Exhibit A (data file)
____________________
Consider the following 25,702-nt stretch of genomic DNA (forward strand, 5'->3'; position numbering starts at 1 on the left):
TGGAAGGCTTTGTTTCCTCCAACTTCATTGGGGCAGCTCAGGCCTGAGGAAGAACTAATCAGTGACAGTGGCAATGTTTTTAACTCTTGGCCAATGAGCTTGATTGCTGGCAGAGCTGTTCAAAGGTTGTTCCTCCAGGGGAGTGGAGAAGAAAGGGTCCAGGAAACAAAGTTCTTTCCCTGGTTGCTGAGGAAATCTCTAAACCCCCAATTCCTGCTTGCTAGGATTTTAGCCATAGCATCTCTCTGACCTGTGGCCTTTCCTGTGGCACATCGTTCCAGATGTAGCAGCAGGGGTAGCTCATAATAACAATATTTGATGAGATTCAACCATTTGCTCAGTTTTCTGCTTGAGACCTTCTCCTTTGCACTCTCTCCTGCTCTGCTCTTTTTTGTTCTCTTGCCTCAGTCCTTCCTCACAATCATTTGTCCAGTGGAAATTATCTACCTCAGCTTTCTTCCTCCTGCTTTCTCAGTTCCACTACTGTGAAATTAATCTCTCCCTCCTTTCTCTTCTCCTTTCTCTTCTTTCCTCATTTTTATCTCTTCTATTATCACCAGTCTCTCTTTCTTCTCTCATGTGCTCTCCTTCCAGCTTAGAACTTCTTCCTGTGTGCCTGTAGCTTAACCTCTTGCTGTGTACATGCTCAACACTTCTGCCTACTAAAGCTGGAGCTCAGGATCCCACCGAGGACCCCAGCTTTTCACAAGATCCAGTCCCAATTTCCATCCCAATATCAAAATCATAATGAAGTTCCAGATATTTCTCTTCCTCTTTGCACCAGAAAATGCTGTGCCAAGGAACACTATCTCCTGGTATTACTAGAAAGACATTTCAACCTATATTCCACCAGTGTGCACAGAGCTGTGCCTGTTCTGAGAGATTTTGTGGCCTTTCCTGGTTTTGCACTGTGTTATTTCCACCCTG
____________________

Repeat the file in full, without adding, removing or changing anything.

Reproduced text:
Consider the following 25,702-nt stretch of genomic DNA (forward strand, 5'->3'; position numbering starts at 1 on the left):
TGGAAGGCTTTGTTTCCTCCAACTTCATTGGGGCAGCTCAGGCCTGAGGAAGAACTAATCAGTGACAGTGGCAATGTTTTTAACTCTTGGCCAATGAGCTTGATTGCTGGCAGAGCTGTTCAAAGGTTGTTCCTCCAGGGGAGTGGAGAAGAAAGGGTCCAGGAAACAAAGTTCTTTCCCTGGTTGCTGAGGAAATCTCTAAACCCCCAATTCCTGCTTGCTAGGATTTTAGCCATAGCATCTCTCTGACCTGTGGCCTTTCCTGTGGCACATCGTTCCAGATGTAGCAGCAGGGGTAGCTCATAATAACAATATTTGATGAGATTCAACCATTTGCTCAGTTTTCTGCTTGAGACCTTCTCCTTTGCACTCTCTCCTGCTCTGCTCTTTTTTGTTCTCTTGCCTCAGTCCTTCCTCACAATCATTTGTCCAGTGGAAATTATCTACCTCAGCTTTCTTCCTCCTGCTTTCTCAGTTCCACTACTGTGAAATTAATCTCTCCCTCCTTTCTCTTCTCCTTTCTCTTCTTTCCTCATTTTTATCTCTTCTATTATCACCAGTCTCTCTTTCTTCTCTCATGTGCTCTCCTTCCAGCTTAGAACTTCTTCCTGTGTGCCTGTAGCTTAACCTCTTGCTGTGTACATGCTCAACACTTCTGCCTACTAAAGCTGGAGCTCAGGATCCCACCGAGGACCCCAGCTTTTCACAAGATCCAGTCCCAATTTCCATCCCAATATCAAAATCATAATGAAGTTCCAGATATTTCTCTTCCTCTTTGCACCAGAAAATGCTGTGCCAAGGAACACTATCTCCTGGTATTACTAGAAAGACATTTCAACCTATATTCCACCAGTGTGCACAGAGCTGTGCCTGTTCTGAGAGATTTTGTGGCCTTTCCTGGTTTTGCACTGTGTTATTTCCACCCTG